Innovation is necessary to increase market share and revenue to survive in fast-paced industries such as wealth management. But often, when institutions fail to innovate, product problems, process shortfalls, and people problems such as losing top talent and clients can occur.
While most modern wealth management institutions embrace innovation as part of their culture and vision in theory, there are several barriers to entry which can limit the level of innovation they’re able to bring to fruition. For example:
Focusing on the short-term vs. long-term company goals- Some organizations may be hyper-focused on short-term returns, limiting their ability to make strategic decisions and technology overhauls which can benefit the company in the long-term.
Clashing of traditional vs. modern culture- WealthTech has not historically been an innovation hub, and some institutions may continue to find themselves falling victim to traditional thinking. The notion of, “this is the way we’ve always done things, so this is the way we’re going to do them.” But it doesn’t have to be this way–firms open to embracing new technologies and ways of doing things greatly expand their revenue potential in the long-run.
Limited internal resources– Despite the size of some institutions, they often need more qualified people for development, product, or other key teams. With limited internal resources ,these internal teams are usually focused on keeping legacy systems running with no time to source or develop infrastructure technologies that meet the changing institution’s future needs.
Lack of access to high-quality, accurate data- With the sheer number of data sources available to modern businesses, creating a centralized access point for data can be a significant challenge.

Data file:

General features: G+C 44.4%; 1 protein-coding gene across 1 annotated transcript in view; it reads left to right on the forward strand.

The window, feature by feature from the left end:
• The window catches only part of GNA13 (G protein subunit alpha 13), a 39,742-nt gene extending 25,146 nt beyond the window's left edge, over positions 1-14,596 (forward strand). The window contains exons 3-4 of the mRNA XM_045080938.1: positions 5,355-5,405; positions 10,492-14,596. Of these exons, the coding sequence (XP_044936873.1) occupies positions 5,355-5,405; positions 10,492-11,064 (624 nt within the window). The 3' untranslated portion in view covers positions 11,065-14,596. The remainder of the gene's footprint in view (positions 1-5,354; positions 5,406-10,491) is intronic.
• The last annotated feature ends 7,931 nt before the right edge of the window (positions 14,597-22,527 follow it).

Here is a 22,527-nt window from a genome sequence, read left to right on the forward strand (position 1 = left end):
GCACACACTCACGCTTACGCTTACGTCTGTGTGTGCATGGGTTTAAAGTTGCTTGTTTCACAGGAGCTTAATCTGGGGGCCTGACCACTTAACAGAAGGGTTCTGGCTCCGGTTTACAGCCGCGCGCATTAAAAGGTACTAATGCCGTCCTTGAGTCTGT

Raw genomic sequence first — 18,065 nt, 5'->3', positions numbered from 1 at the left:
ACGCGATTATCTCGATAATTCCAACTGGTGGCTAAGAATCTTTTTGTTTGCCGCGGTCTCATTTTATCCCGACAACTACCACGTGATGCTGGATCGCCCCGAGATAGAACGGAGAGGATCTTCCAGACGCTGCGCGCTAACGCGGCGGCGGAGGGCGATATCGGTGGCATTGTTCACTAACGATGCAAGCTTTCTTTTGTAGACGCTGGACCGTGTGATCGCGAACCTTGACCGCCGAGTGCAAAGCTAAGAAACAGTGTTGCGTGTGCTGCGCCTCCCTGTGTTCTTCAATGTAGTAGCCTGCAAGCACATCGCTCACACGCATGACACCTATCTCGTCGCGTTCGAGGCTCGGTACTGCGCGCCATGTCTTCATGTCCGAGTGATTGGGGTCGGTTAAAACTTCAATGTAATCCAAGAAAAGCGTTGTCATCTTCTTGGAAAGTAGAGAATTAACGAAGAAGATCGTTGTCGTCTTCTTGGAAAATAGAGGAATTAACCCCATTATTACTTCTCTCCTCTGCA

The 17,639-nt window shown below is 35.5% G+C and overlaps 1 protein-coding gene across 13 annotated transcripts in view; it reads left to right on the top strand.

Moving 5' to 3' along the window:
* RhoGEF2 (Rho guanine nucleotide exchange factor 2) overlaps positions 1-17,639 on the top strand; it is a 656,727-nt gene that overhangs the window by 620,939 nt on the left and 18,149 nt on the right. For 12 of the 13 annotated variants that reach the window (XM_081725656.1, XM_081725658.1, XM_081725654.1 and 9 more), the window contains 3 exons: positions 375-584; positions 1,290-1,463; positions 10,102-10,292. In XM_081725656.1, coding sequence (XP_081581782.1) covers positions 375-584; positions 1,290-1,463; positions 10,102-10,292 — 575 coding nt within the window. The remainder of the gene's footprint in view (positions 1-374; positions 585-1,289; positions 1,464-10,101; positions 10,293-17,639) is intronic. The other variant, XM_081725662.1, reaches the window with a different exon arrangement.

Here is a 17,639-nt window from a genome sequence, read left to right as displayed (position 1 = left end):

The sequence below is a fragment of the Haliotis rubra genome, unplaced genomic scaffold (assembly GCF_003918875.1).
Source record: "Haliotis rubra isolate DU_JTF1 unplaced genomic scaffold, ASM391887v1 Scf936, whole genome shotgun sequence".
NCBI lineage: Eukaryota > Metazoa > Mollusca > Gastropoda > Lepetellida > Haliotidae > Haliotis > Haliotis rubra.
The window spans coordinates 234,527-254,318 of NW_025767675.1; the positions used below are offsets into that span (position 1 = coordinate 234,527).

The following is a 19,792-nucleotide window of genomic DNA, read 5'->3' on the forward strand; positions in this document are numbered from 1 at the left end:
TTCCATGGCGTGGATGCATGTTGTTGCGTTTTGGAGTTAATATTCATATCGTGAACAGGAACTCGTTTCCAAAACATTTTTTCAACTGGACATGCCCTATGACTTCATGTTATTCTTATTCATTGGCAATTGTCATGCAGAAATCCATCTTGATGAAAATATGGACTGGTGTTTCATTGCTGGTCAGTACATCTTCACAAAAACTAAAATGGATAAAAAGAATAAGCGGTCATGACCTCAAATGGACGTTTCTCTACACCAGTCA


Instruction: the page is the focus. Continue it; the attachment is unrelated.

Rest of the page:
Challenges with custodial data- Institutions often use legacy systems that operate on single-point data, causing lags in real-time exchanges versus direct custodial data that exchanges and refreshes via API in real-time. Challenges with custodial data access are not only common, but can greatly limit an institution’s ability to put that data to work and create unique experiences for their customers.
Data quality- Challenges with data standardization and enrichment eat into organizational bandwidth and create a greater level of risk. In today’s market, data quality is a gold standard, and most organizations see this as a “make it or break it” in terms of their ability to effectively innovate.
Budget Dollars- One big reason innovation fails is a need for more budget. If there isn’t money available to build technology, conduct quality testing, etc., the project won’t even start. Institutions must set aside a budget for researching, developing, or licensing innovative technologies if they want to compete in the industry.
BridgeFT aims to address and eliminate many of the barriers that financial institutions experience when it comes to capacity for innovation. As BridgeFT CEO, Joe Stensland puts it: “BridgeFT helps wealth institutions with the heavy lifting around wealthtech infrastructure and the services it takes to build robust technology applications. Then they can focus their efforts on the things that truly differentiate them and provide better outcomes for their clients.”
Innovation must be a priority for wealth institutions that want to be present in the market. Without innovation, they risk losing AUM, clients, advisors, and support staff. Once an organization prioritizes innovation, it scales more quickly than those lagging in this key area. BridgeFT’s mission is to empower limitless innovation for FinTech, financial institutions, TAMPs, advisors, and more.